In 2011, our U.S. Retail media expense was below last year's level, which grew 22%. However, we continue to increase the efficiency of our media spending. In fact, our total media pressure in market increased at a double-digit rate. And based on measured media spending tracked by Kantar, our U.S. media investment ranks #1 among all food companies in 2010.

Let me shift over to Bakeries and Foodservice business, which had another strong year in 2011. Slide 14 shows net sales results for our key channels and brands. Our sales to Foodservice Distributors were up 3%, and sales of our brands in convenience stores grew 11% in 2011. Our consumer branded products are leading this growth. Yogurt sales increased 6%, cereal sales grew 3% and snacks sales increased 11% in fiscal 2011 across food service channels and convenience stores.

This great sales performance combined with HMM productivity savings and higher grain merchandising earnings led to another year of robust profit growth for our Bakeries and Foodservice business. Operating profit margins exceeded 16% in fiscal 2011, and total operating profit grew at a double-digit rate, surpassing $300 million for the first time in company history.

Our international operations also posted strong sales growth in 2011. As showed on Slide 16, net sales increased 7% overall. In Europe, sales grew 7% in constant currency led by Häagen-Dazs in France, Nature Valley in the U.K. and strong new product performance for Old El Paso across Europe. In Canada, constant currency sales increased 3%, led by cereal and grain snacks. This represents very strong performance in a highly competitive retail environment. Sales in the Asia-Pacific region increased 9% in constant currency led by strong double-digit growth in China. And in Latin America, sales increased 11%, reflecting good performance in Argentina, as well as pricing across the region.

Segment operating profit increased 52% driven by strong net sales growth, margin expansion and foreign currency effects. Slide 17 highlights performance for our cereal partners worldwide joint venture.

In 2011, net sales increased 2% on a constant currency basis with improving performance trends in the second half of the year. Market performance was mixed with continued category weakness in the U.K. but good growth in developing cereal markets like Mexico and France and double-digit growth in emerging markets like Russia, Brazil and Turkey. Excluding the U.K. market, our net sales increased 5% on a constant currency basis. We saw good growth across our core brands, led by high single-digit sales gains for Cheerios, Nesquik and Chocapic.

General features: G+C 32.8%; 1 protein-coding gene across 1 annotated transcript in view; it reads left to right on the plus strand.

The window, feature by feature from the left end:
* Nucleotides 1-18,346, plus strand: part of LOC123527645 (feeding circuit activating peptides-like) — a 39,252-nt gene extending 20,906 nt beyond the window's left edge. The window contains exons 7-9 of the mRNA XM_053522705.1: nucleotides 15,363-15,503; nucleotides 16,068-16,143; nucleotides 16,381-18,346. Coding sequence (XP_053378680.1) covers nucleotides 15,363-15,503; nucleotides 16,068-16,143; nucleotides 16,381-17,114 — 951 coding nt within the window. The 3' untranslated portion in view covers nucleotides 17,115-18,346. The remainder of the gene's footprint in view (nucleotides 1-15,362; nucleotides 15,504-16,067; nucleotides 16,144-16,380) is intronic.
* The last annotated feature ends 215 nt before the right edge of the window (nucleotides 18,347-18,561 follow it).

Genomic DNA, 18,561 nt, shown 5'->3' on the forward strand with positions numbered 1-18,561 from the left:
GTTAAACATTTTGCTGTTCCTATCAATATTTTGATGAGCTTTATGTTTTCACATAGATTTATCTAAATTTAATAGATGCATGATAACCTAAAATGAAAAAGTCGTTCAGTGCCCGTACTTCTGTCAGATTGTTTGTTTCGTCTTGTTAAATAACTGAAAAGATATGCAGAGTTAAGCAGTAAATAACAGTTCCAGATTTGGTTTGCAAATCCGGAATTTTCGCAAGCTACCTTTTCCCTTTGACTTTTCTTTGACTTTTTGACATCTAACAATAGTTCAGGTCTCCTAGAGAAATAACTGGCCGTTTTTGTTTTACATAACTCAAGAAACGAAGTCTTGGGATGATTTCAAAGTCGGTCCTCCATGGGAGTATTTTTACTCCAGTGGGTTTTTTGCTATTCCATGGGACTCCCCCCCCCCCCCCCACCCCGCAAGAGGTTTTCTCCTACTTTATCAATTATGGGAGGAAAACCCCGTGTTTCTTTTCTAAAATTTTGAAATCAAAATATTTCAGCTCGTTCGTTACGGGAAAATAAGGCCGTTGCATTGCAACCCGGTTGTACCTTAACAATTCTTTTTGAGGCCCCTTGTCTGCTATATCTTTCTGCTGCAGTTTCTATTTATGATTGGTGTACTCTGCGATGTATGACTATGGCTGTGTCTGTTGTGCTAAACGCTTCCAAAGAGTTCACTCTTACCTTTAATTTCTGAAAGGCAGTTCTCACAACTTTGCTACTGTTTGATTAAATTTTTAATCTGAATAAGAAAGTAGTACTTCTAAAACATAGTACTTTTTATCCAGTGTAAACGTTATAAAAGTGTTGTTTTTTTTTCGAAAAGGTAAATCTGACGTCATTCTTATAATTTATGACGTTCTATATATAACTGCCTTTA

As shown on Slide 18, General Mills in total has delivered consistent earnings growth in recent years. 2011 is the fifth consecutive year that we have met or exceeded our earnings targets, and this is translated in the superior returns to shareholders over the same period. Since 2007, General Mills has delivered a 10% annualized total rate of return to shareholders versus a 1% decline for the overall market.

Turning to our balance sheet, use of core working capital increased nearly 16% in 2011. Driven primarily by higher inventory levels which reflect the rise in input costs. Receivables increased 12% driven by higher sales and foreign currency effects. Accounts payable increased at an even slightly faster rate.

Cash flow from operations totaled $1.5 billion, which included both a $200 million voluntary cash contribution to our pension plan and a $385 million tax payment related to the IRS settlement and net tax gain we booked in our second quarter. This strong cash flow funded capital spending comparable [ph] in 2010. We invested roughly $650 million in capital, adding new manufacturing capacity to our Snack bar and Yogurt businesses and funding various cost-saving projects company-wide. We returned nearly $1.9 billion to shareholders including a 17% increase in our dividend. And our strong profit growth and cash flow allowed us to take out additional $460 million in debt while maintaining our credit metrics and BBB+ rating with all 3 rating agencies.

As we look ahead to fiscal 2012, we expect another year of sales and earnings growth for General Mills. We're assuming significantly higher cost for ingredients and energy with estimated input cost inflation at 10% to 11% for the year. These inflation headwinds will be particularly strong in the first quarter. Our sales growth will be driven by pricing. Our plan assumes a modest decline in pound volume. We expect another year of robust savings from our discipline of holistic margin management, and we plan to increase our media investment at least in line with sales growth to support a strong lineup of new -- product new innovation. It's important to note this guidance is before any impact from the anticipated acquisition of a controlling interest in the international Yoplait business.

We also expect 2012 to be another year of strong cash flow generation. We plan to invest about $670 million in fixed assets including new manufacturing capacities related to our cereal, yogurt and grain snack businesses. We'll pay approximately $1.2 billion to complete our purchase of a controlling interest in Yoplait International. This purchase will reduce our share repurchase activity in fiscal 2012. And yesterday we announced a 9% increase in our dividend to a new annualized rate of $1.22 per share.